Moghaddam, Maziar Sedighi
    Wålinder, Magnus
    KTH, School of Architecture and the Built Environment (ABE), Civil and Architectural Engineering, Building Materials.
    Liquid sorption, swelling and surface energy properties of unmodified and thermally modified Scots pine heartwood after extraction2018In: Holzforschung, ISSN 0018-3830, E-ISSN 1437-434X, Vol. 72, no 3, p. 251-258Article in journal (Refereed)
    Abstract [en]

    The effect of extractives removal on liquid sorption, swelling and surface energy properties of unmodified wood (UW) and thermally modified Scots pine heartwood (hW) (TMW) was studied. The extraction was performed by a Soxtec procedure with a series of solvents and the results were observed by the multicycle Wilhelmy plate method, inverse gas chromatography (IGC) and Fourier transform infrared (FTIR) spectroscopy. A significantly lower rate of water uptake was found for the extracted UW, compared with the unextracted one. This is due to a contamination effect in the latter case from water-soluble extractives increasing the capillary flow into the wood voids, proven by the decreased water surface tension. The swelling in water increased after extraction 1.7 and 3 times in the cases of UW and TMW, respectively. The dispersive part of the surface energy was lower for the extracted TMW compared to the other sample groups, indicating an almost complete removal of the extractives. The FTIR spectra of the extracts showed the presence of phenolic compounds but also resin acids and aliphatic compounds.

  • 5.
    Lillqvist, Kristiina
    et al.
    KTH, School of Architecture and the Built Environment (ABE), Civil and Architectural Engineering, Building Materials. Lahti Univ Appl Sci, Fac Technol, Mukkulankatu 19, Lahti 15101, Finland.
    Källbom, Susanna
    KTH, School of Architecture and the Built Environment (ABE), Civil and Architectural Engineering, Building Materials.
    Altgen, Michael
    Aalto Univ, Dept Bioprod & Biosyst, POB 16300, Aalto 00076, Finland.
    Belt, Tiina
    Aalto Univ, Dept Bioprod & Biosyst, POB 16300, Aalto 00076, Finland.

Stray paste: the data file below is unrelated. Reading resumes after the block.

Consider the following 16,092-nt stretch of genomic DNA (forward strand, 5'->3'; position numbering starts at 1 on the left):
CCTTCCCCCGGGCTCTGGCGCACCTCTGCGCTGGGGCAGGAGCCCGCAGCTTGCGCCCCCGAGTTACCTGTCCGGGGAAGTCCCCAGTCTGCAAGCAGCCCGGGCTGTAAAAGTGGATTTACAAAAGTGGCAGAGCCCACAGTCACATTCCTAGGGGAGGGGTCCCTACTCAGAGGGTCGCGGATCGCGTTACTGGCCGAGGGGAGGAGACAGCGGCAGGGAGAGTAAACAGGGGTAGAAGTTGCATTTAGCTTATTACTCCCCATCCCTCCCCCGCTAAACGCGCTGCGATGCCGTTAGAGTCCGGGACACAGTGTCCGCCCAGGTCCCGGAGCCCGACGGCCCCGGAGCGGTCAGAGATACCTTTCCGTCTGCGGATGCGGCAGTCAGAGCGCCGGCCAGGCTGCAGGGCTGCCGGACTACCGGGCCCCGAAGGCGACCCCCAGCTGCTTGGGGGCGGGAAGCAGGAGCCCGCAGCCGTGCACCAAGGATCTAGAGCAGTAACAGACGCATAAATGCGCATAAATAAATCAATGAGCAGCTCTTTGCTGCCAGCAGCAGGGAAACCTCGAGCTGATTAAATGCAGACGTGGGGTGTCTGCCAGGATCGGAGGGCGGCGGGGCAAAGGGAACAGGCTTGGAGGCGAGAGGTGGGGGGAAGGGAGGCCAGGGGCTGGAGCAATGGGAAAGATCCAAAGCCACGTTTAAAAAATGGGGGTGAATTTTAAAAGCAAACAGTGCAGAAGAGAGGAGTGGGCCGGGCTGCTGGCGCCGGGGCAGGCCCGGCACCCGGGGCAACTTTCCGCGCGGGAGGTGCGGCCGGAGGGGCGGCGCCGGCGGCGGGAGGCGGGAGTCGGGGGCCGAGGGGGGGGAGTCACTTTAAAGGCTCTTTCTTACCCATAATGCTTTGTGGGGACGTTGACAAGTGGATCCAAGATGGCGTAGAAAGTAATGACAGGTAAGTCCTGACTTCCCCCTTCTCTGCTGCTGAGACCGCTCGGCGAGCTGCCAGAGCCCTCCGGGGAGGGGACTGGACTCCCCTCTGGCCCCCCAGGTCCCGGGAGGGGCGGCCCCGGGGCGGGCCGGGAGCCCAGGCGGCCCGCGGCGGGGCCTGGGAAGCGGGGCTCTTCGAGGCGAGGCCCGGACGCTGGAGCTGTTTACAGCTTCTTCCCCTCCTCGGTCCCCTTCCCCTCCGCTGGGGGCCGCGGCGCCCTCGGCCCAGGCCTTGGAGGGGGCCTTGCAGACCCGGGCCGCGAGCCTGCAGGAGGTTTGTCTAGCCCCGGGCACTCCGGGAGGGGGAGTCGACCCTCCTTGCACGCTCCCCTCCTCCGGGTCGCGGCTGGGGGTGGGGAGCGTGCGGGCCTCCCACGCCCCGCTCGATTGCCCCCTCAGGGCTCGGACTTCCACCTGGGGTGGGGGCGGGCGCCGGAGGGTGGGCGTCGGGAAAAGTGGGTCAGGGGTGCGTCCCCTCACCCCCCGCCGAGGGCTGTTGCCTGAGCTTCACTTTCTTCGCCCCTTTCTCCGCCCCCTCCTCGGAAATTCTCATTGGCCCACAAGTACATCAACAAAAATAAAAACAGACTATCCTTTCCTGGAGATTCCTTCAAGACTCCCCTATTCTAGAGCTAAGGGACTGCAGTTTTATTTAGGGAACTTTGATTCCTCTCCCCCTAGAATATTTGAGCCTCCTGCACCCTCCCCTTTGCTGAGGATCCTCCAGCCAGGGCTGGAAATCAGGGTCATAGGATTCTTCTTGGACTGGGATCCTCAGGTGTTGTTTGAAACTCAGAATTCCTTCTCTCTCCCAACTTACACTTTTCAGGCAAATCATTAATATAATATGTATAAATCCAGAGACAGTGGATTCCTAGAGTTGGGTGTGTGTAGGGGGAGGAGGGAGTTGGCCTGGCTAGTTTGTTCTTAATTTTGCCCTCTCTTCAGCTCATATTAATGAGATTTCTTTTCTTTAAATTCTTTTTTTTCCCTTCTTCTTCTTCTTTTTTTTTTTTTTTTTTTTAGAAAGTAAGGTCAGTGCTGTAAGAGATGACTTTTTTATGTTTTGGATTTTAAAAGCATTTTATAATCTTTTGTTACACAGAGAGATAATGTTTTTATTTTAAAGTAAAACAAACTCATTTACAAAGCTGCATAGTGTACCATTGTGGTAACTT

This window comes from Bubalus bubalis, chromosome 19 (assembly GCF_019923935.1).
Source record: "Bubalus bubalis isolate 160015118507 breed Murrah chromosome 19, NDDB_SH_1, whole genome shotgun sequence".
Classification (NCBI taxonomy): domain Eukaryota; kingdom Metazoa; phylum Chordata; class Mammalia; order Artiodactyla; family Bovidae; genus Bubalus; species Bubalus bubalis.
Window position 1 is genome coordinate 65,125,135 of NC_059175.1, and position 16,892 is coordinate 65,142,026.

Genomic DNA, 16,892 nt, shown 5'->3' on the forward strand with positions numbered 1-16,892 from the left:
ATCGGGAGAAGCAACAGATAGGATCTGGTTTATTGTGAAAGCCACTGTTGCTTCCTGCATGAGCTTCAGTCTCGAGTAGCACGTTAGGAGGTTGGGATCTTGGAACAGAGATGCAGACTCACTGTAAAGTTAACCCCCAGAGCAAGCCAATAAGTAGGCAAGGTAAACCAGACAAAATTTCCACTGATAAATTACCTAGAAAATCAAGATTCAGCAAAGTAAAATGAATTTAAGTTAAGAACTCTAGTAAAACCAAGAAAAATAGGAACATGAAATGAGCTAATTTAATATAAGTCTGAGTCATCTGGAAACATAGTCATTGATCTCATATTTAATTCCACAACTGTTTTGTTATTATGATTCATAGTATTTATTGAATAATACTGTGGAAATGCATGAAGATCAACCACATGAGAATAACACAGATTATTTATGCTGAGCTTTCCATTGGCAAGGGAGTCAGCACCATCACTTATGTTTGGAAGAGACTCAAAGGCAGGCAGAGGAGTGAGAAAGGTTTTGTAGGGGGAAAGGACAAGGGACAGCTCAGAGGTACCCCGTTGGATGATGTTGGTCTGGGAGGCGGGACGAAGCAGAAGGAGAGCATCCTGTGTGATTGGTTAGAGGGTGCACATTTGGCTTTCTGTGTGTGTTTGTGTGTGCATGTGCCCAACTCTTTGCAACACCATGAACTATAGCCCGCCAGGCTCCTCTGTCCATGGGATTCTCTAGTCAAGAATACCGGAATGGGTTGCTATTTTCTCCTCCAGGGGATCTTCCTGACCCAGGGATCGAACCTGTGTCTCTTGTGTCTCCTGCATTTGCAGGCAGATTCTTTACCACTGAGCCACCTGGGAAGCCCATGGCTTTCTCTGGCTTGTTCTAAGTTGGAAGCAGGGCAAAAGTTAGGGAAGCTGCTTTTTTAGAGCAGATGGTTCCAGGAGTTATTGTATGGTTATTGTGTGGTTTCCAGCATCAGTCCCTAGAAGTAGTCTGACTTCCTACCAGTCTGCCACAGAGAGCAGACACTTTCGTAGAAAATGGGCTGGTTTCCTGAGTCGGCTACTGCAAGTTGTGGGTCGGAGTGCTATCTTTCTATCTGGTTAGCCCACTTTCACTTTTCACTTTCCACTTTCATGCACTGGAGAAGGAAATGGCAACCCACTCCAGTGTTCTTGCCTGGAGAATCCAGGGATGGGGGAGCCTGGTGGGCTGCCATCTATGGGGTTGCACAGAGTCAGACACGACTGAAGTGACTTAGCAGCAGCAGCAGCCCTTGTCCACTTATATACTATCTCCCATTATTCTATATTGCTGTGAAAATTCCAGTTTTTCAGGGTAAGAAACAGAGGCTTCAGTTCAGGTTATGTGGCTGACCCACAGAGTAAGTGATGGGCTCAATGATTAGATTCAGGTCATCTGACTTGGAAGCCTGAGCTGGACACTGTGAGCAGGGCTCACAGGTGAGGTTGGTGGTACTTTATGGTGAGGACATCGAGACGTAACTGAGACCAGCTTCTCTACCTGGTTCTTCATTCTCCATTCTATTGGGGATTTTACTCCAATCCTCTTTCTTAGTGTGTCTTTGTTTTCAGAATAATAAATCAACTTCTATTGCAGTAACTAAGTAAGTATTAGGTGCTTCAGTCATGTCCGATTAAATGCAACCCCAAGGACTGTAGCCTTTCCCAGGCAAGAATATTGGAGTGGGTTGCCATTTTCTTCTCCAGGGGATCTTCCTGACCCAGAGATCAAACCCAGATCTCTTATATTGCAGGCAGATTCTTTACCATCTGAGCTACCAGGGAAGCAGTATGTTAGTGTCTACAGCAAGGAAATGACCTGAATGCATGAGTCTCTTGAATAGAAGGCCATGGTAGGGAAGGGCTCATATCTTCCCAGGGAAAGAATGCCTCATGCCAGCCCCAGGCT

Rautkari, Lauri
    Aalto Univ, Dept Bioprod & Biosyst, POB 16300, Aalto 00076, Finland.
    Water vapour sorption properties of thermally modified and pressurised hot-water-extracted wood powder2019In: Holzforschung, ISSN 0018-3830, E-ISSN 1437-434X, Vol. 73, no 12, p. 1059-1068Article in journal (Refereed)
    Abstract [en]

    The objective of the study was to investigate the water vapour sorption behaviour of thermally modified (TM) wood powder, e.g. ground wood prepared from waste streams of TM solid wood, and wood powder that was extracted in pressurised hot water. Solid spruce wood was TM in steam conditions (210°C for 3 h), milled and hot-water-extracted (HWE) at elevated pressure (140°C for 1 h). The results evidence that the hot-water extraction reduced the water sorption and the accessible hydroxyl group concentration by the removal of amorphous carbohydrates. In contrast, the enhanced cross-linking of the cell wall matrix and the annealing of amorphous matrix polymers during thermal modification reduced the sorption behaviour of wood additionally, without further reducing the hydroxyl accessibility. These additional effects of thermal modification were at least partially cancelled by hot-water extraction. The results bring novel insights into the mechanisms that reduce the water vapour sorption of wood by compositional and structural changes induced by heating.